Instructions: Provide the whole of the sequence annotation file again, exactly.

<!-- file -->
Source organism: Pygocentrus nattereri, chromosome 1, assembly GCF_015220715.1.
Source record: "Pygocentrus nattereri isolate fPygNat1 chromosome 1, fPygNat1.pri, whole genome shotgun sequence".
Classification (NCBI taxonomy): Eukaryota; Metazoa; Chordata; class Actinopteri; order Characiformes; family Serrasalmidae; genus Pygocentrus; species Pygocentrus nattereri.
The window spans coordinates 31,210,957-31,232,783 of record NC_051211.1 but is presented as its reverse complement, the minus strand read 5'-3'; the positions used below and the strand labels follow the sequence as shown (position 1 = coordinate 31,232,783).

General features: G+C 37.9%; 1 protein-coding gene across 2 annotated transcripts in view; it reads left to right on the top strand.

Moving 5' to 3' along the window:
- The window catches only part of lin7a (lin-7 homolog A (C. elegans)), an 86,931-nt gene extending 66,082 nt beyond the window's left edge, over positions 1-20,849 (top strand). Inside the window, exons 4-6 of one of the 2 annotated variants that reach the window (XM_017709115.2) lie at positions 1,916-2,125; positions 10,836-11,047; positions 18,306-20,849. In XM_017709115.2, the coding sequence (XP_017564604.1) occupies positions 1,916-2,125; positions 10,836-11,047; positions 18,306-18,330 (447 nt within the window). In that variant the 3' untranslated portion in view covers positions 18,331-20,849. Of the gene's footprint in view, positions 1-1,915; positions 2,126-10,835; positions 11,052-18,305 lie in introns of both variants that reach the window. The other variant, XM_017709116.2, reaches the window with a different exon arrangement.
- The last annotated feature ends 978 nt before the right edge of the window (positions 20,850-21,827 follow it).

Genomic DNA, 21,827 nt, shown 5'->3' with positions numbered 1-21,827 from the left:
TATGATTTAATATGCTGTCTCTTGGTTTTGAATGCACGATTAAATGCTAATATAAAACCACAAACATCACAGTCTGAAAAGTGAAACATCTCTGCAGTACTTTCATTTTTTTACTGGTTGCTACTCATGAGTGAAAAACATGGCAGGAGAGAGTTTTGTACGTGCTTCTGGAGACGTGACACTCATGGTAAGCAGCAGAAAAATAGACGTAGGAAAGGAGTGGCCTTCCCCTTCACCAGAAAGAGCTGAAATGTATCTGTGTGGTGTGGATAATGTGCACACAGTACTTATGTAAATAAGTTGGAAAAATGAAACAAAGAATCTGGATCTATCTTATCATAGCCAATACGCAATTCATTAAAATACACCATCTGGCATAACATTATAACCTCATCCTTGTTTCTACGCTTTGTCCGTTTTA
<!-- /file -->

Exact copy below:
Source organism: Pygocentrus nattereri, chromosome 1, assembly GCF_015220715.1.
Source record: "Pygocentrus nattereri isolate fPygNat1 chromosome 1, fPygNat1.pri, whole genome shotgun sequence".
Classification (NCBI taxonomy): Eukaryota; Metazoa; Chordata; class Actinopteri; order Characiformes; family Serrasalmidae; genus Pygocentrus; species Pygocentrus nattereri.
The window spans coordinates 31,210,957-31,232,783 of record NC_051211.1 but is presented as its reverse complement, the minus strand read 5'-3'; the positions used below and the strand labels follow the sequence as shown (position 1 = coordinate 31,232,783).

General features: G+C 37.9%; 1 protein-coding gene across 2 annotated transcripts in view; it reads left to right on the top strand.

Moving 5' to 3' along the window:
- The window catches only part of lin7a (lin-7 homolog A (C. elegans)), an 86,931-nt gene extending 66,082 nt beyond the window's left edge, over positions 1-20,849 (top strand). Inside the window, exons 4-6 of one of the 2 annotated variants that reach the window (XM_017709115.2) lie at positions 1,916-2,125; positions 10,836-11,047; positions 18,306-20,849. In XM_017709115.2, the coding sequence (XP_017564604.1) occupies positions 1,916-2,125; positions 10,836-11,047; positions 18,306-18,330 (447 nt within the window). In that variant the 3' untranslated portion in view covers positions 18,331-20,849. Of the gene's footprint in view, positions 1-1,915; positions 2,126-10,835; positions 11,052-18,305 lie in introns of both variants that reach the window. The other variant, XM_017709116.2, reaches the window with a different exon arrangement.
- The last annotated feature ends 978 nt before the right edge of the window (positions 20,850-21,827 follow it).

Genomic DNA, 21,827 nt, shown 5'->3' with positions numbered 1-21,827 from the left:
TATGATTTAATATGCTGTCTCTTGGTTTTGAATGCACGATTAAATGCTAATATAAAACCACAAACATCACAGTCTGAAAAGTGAAACATCTCTGCAGTACTTTCATTTTTTTACTGGTTGCTACTCATGAGTGAAAAACATGGCAGGAGAGAGTTTTGTACGTGCTTCTGGAGACGTGACACTCATGGTAAGCAGCAGAAAAATAGACGTAGGAAAGGAGTGGCCTTCCCCTTCACCAGAAAGAGCTGAAATGTATCTGTGTGGTGTGGATAATGTGCACACAGTACTTATGTAAATAAGTTGGAAAAATGAAACAAAGAATCTGGATCTATCTTATCATAGCCAATACGCAATTCATTAAAATACACCATCTGGCATAACATTATAACCTCATCCTTGTTTCTACGCTTTGTCCGTTTTA